Detailed information about local health needs should form the basis for reducing health inequalities, according to a DoH workbook issued last week.
It has been designed to help commissioners develop a strategic approach to reducing inequalities in mortality.
'Known population need' and 'known intervention efficacy' are the two starting points that strategies should be built on, the workbook says.
But Northumberland LMC secretary Dr Jane Lothian said public health knowledge would suffer as responsibilities were split across authorities and GP commissioning consortia.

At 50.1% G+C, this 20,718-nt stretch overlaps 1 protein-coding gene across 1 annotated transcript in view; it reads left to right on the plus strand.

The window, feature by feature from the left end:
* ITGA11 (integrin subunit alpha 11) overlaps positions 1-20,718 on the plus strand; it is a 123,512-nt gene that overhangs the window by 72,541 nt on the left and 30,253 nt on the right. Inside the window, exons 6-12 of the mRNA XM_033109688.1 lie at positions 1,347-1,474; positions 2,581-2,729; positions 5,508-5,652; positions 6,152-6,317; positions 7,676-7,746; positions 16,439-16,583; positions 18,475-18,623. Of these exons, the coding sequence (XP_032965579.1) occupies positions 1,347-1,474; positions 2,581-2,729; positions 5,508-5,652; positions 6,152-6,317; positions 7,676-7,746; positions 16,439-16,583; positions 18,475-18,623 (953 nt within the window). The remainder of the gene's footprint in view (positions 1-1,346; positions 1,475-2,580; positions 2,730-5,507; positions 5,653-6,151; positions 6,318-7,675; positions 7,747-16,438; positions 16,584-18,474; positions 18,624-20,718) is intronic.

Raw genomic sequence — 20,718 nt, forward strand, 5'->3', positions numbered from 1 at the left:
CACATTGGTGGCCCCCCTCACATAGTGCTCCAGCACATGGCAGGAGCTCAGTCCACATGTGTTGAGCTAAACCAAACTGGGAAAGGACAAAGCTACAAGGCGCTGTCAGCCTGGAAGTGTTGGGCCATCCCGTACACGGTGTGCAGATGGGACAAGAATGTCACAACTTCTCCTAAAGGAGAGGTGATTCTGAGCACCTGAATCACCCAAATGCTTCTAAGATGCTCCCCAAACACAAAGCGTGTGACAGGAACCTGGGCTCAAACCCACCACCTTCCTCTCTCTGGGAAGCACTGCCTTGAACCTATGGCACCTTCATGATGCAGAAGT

Dr Lothian has been asked to take on a public health advisory role within her consortium.
But she said GP consortia may not have access to detailed information about practice populations. 'I am concerned that potential fragmentation will lead to an increase, not a decrease, in health inequalities,' she said. 'With the division of responsibility in terms of consortia and authorities there will be a gap in the middle for the technical, medical public health knowledge,' she said.
'It is a big problem. Local authorities' view of public health is very different from the technical information GPs will need to commission services.'
Changes to organisational boundaries, and the potential removal of practice boundaries would compound the problem of trying to identify local public health needs, she said.